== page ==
First Week of My Maharam Experience – Yunni Cho, BFA Interior Architecture & A.B Urban Studies & A.B Cognitive Neuroscience 2021
Through Maharam Fellowship this summer, I proposed to conduct research with Ulrike Brandi in Hamburg, Germany by investigating the problem of light pollution and developing new ways to approach sustainable lighting. Ulrike Brandi is an internationally acclaimed lighting designer and educator, who has a Tanteidan chapter in Hamburg. She has knowledge both in the field of architecture and lighting design and dedicates her practice to environmental sustainability. Tanteidan organization allows opportunities for me to organize and participate in various activities, which includes: City Walks and Lighting Salon, Urban Nightscape Survey, Publications, Seminars and Exhibitions, Workshops and Citizen Participation Events, and Transnational Tanteidan Forum.
The Lighting Detectives was founded with an objective to physically go out with our own feet and eyes to observe lighting in actual use instead of relying on theories, ideologies, and preconceptions. The organization’s goal is to detect, observe, and gather experiences to understand lighting at a deeper level. This allows the public to participate and understand public policy through various educational activities and workshops. Its vision includes sharing local lighting culture from around the world to offer a platform to share knowledge and inspiration obtained from it. Respecting the identity of various lighting cultures and providing activities to learn, think about, and enjoy through mutual interaction, the Lighting Detectives strives to create the future and ideal being of sustainable lighting. Currently, there are over 500 international members from various backgrounds, including lighting professionals, researchers, architects, designers, students, and businessmen with a collective interest in lighting. The aim is to make the knowledge of lighting design more approachable and accessible for the citizens. By allowing a wider range of audience to understand the problem of lighting pollution at an urban scale, the organization also contributes to a global commitment towards environmental sustainability.
Due to the current circumstances related to COVID-19, physical interactions with the wider public are extremely difficult. This, however, allows for creative solutions to be proposed and implemented to create a similar experience in the virtual world. Based on extensive lighting environment studies and practical fieldwork, the Lighting Detectives is a place to discuss the future of humanity and better light. The organization is dedicated to the study of lighting culture – all things surrounding and concerned with light. The Lighting Detectives can still strive to pursue its aim by holding regular online meetings and also participating in various outside events, which can happen through zoom meetings and skype calls.
My main goal for this internship is to develop a well-documented lighting booklet through which design and urban planning can come together. I would like to research through online field studies and virtual interviews from lighting experts to obtain knowledge on this emerging field. Using my home country, South Korea, as well as Hamburg as case studies, my research will develop a comprehensive system with defined lighting hierarchy and categories for different types of urban spaces. My aim is to understand what a responsible lighting is and how it can be achieved by combining my design skills with urban education. Additionally, I would like to participate in publishing my research online to communicate my research and get feedback from the different groups of citizens.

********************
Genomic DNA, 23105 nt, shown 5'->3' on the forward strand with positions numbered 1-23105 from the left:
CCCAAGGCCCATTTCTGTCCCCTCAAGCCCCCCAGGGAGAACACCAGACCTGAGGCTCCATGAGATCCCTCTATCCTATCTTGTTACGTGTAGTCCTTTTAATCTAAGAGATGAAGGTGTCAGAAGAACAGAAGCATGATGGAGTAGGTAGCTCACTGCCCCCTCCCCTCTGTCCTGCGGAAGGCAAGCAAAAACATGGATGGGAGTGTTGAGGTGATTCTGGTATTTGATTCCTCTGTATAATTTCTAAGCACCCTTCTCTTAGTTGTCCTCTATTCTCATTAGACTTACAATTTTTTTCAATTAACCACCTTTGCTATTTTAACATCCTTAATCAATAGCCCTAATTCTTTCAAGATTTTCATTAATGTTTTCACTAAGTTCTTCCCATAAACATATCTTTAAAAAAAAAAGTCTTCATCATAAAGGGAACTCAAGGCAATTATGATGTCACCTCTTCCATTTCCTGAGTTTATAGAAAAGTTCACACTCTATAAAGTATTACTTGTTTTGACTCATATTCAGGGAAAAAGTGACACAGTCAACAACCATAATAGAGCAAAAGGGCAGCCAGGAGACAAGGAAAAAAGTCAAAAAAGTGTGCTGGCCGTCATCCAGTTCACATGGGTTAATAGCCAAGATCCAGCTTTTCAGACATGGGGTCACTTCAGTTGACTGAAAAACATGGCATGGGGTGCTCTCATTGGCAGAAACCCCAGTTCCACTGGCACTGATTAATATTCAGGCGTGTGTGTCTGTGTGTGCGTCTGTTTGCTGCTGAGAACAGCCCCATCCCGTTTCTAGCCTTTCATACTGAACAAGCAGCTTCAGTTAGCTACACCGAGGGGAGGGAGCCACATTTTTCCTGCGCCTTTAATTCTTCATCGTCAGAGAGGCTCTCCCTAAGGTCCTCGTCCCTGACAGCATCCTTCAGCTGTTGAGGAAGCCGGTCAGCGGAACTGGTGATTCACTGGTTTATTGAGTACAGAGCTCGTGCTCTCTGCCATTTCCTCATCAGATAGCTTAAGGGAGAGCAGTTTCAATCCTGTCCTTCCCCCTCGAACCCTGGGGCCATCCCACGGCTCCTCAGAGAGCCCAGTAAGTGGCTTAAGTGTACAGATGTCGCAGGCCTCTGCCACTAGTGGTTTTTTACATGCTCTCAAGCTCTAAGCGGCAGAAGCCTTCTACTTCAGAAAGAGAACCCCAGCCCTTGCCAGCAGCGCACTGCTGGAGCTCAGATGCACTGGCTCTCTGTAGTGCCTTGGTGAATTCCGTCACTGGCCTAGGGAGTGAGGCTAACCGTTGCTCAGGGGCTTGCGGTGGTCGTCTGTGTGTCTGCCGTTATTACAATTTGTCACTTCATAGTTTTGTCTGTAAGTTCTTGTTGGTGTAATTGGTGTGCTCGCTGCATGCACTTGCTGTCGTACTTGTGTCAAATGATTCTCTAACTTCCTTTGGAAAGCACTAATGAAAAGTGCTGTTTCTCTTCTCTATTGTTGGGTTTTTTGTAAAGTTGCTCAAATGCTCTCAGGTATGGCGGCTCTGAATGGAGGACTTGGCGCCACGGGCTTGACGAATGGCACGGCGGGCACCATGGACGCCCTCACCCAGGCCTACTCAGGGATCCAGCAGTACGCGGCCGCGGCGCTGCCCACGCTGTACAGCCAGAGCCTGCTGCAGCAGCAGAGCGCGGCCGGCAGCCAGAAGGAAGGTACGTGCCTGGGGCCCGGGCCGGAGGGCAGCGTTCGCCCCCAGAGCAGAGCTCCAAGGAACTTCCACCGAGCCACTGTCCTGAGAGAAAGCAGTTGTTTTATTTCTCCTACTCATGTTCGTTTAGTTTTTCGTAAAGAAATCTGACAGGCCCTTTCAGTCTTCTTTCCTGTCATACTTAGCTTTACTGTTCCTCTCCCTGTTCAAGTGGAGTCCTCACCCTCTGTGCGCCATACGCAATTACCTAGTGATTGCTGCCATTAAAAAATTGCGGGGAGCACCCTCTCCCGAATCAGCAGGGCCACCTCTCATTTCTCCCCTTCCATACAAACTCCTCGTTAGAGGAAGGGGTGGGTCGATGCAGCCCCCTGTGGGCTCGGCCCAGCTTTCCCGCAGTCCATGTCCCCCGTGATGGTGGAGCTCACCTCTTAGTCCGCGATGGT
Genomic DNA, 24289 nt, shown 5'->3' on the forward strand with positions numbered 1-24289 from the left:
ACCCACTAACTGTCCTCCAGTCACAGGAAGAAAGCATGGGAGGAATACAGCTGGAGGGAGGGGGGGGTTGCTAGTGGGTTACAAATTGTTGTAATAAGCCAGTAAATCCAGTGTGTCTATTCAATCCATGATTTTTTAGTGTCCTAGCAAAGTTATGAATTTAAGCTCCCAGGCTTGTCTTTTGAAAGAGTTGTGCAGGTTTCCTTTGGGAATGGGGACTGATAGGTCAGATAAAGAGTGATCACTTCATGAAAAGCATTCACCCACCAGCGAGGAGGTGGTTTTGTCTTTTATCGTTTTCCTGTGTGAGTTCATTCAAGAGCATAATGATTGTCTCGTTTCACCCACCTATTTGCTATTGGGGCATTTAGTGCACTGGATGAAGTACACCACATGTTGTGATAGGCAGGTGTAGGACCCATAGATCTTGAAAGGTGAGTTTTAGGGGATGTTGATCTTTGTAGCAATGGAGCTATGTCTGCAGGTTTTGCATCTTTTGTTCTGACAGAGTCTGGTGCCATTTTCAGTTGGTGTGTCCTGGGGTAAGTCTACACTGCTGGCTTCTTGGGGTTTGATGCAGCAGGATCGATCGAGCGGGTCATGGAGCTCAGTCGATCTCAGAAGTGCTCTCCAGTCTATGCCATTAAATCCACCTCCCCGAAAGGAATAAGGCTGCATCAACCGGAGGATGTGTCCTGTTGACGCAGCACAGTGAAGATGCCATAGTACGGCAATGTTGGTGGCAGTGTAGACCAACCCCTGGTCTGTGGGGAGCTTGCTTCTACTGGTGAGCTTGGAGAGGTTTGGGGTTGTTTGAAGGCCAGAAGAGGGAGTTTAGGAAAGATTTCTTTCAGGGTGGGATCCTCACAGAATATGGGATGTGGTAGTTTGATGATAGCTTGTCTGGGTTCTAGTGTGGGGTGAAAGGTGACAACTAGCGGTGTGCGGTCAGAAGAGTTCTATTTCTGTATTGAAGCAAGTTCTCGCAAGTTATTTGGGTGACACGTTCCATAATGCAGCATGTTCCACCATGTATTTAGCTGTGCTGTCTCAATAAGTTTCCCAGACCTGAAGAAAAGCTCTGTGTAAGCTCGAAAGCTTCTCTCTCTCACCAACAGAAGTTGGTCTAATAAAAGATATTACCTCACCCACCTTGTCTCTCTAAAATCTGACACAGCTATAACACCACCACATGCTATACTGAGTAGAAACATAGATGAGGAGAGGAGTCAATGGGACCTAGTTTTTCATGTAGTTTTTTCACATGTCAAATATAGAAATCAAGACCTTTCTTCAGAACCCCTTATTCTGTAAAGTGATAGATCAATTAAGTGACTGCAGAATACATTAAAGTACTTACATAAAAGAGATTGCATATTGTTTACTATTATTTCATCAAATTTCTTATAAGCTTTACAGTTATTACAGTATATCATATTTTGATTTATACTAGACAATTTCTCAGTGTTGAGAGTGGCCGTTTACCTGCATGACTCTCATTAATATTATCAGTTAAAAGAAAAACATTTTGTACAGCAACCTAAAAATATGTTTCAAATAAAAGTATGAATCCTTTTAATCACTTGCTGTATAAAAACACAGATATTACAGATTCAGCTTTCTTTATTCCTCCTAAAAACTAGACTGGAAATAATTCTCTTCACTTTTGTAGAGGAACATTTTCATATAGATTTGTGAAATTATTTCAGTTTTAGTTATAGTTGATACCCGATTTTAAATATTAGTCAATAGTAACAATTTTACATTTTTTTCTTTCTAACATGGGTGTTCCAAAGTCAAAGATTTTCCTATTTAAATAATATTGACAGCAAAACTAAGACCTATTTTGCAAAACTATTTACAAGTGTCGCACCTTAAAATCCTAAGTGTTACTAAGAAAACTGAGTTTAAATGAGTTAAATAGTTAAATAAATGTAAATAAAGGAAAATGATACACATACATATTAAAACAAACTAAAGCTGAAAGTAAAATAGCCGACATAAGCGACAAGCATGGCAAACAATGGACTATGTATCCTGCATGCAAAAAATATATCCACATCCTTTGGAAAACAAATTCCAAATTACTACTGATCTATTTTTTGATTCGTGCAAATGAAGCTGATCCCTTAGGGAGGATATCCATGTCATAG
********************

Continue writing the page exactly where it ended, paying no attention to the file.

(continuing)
The Lighting Detectives have established necessary partnerships to be able to organize these activities, which I would like to contribute. Although the project has been modified to be held online with me being home in South Korea, not in Germany, the organization has been extremely helpful and supportive to make this internship even more meaningful. I am now collaborating with the Hamburg chapter as well as an interior architect and a lighting designer from Mexico City to expand my project at a global scale. Throughout this partnership, I would have continuous mentorship from Ulrike Brandi and her office with their decades of professional experience. They will provide me with constant feedback and opportunities to present my research to her colleagues and fellow lighting experts. This would allow me to develop a holistic understanding towards lighting design by directly working with the industry and the experts.
Our collaboration already began this week, and I was able to virtually meet everyone who is helping me on this project and schedule group zoom meetings between three different time zones – South Korea, Mexico, and Germany. On Friday (June 5th), I presented two different ideas for the collaboration with a written proposal supported by my drawings, titled (1) Transient Stillness and (2) Choreography of Light. And I am now waiting for the initial feedback from both Hamburg and Mexico to start the collaboration next week. For my next blog post, I will inform you how the conversation went and what projects I will be working on for the next twelve weeks.